Columbus Regional Hospital officials say Gov. Mike Pence’s reluctance to expand Medicaid coverage in Indiana threatens to take a big chunk out of its revenues just as other federal payments the hospital collects are being cut.
“I strongly urge you to increase (Medicaid) coverage because, after careful review, I feel a responsible and fiscally sound plan can be created,” Columbus Regional Hospital President and CEO Jim Bickel said in a recent letter to legislators.
But Pence and Columbus-area state legislators remain skeptical of promises from the Obama administration that the federal government will pick up the lion’s share of the cost of adding an estimated 406,717 new Medicaid enrollees to Indiana’s health rolls through 2020.
“We quite frankly have estimates on this Medicaid expansion, but we really don’t know the cost of it,” state Sen. Brent Steele, R-Bedford, said last week. “We have no idea how many additional people are going to hit the Medicaid rolls.
“There’s a wave coming, to be sure, but whether it’s a 10-footer or a tsunami isn’t clear,” Steele said.
Other area legislators and Pence himself have warned of catastrophic extra costs that could hit $1.5 billion to $2 billion during the next seven to 10 years if Indiana ends up paying to expand Medicaid eligibility to 138 percent of the federal poverty level without adequate safeguards.
State Sen. Greg Walker, R-Columbus, said he’s skeptical of federal promises to pay the entire cost of covering newly eligible people from 2014 to 2016 and then 90 percent or more after that.
“The federal government has never kept a commitment to Medicaid reimbursement as long as I can remember,” Walker said. “It’s like Lucy holding the football for Charlie Brown. How many times will they pull that football away before you say: ‘I’m not kicking that football again.’”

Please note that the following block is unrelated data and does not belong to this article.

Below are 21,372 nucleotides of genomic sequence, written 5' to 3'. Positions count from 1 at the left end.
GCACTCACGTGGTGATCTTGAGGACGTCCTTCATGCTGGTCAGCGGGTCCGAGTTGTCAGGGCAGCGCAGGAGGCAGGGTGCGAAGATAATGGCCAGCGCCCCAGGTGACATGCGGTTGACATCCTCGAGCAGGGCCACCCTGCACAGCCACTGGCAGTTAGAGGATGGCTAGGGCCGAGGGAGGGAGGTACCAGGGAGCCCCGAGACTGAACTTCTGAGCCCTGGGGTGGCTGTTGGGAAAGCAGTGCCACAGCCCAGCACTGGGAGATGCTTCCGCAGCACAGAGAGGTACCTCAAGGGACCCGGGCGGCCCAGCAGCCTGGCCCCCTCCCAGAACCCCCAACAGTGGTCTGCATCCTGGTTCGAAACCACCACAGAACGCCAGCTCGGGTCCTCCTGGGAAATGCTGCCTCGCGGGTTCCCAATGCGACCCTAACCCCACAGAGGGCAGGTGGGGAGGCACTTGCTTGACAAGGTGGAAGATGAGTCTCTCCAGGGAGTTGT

Hospital officials have a different view. They say allowing Medicaid coverage for more Hoosiers will create more paying patients, protect hospital-industry jobs and make up for other federal health-care spending cuts they’ve had to absorb.
Bickel said his hospital was forced to write off $31 million in bad debts and charity-care expenses last year alone. Those bills added up as the hospital treated people who were uninsured or under-insured and couldn’t pay for services.
Such costs have doubled since 2006, he added.
On top of that, Columbus Regional and other hospitals across the state say they need a larger Medicaid program, and the federal money pledged to come along with it, because of looming cuts in other federal programs.
Under the federal Affordable Care Act, for instance, Medicare payments to hospitals across Indiana will drop by $3.8 billion over the next 10 years, Bickel said.
He said expanding Medicaid coverage would provide an offset to those financial losses by creating another pool of paying patients for hospitals.
“If Indiana doesn’t expand (Medicaid) coverage, the results could be devastating,” he said.
Pence talks with feds
Pence’s stance up to this point, though, has been a flat refusal to expand Medicaid unless the state can couple the program with its own Healthy Indiana Plan, which promotes preventive care and shifts some costs to participants in the form of co-pays.
Healthy Indiana currently serves about 41,000 people and has a waiting list.
This month, Pence sent a letter to the U.S. Health and Human Services Secretary Kathleen Sebelius, outlining his fear that sharply higher Medicaid enrollment would carry a huge financial risk for Indiana taxpayers.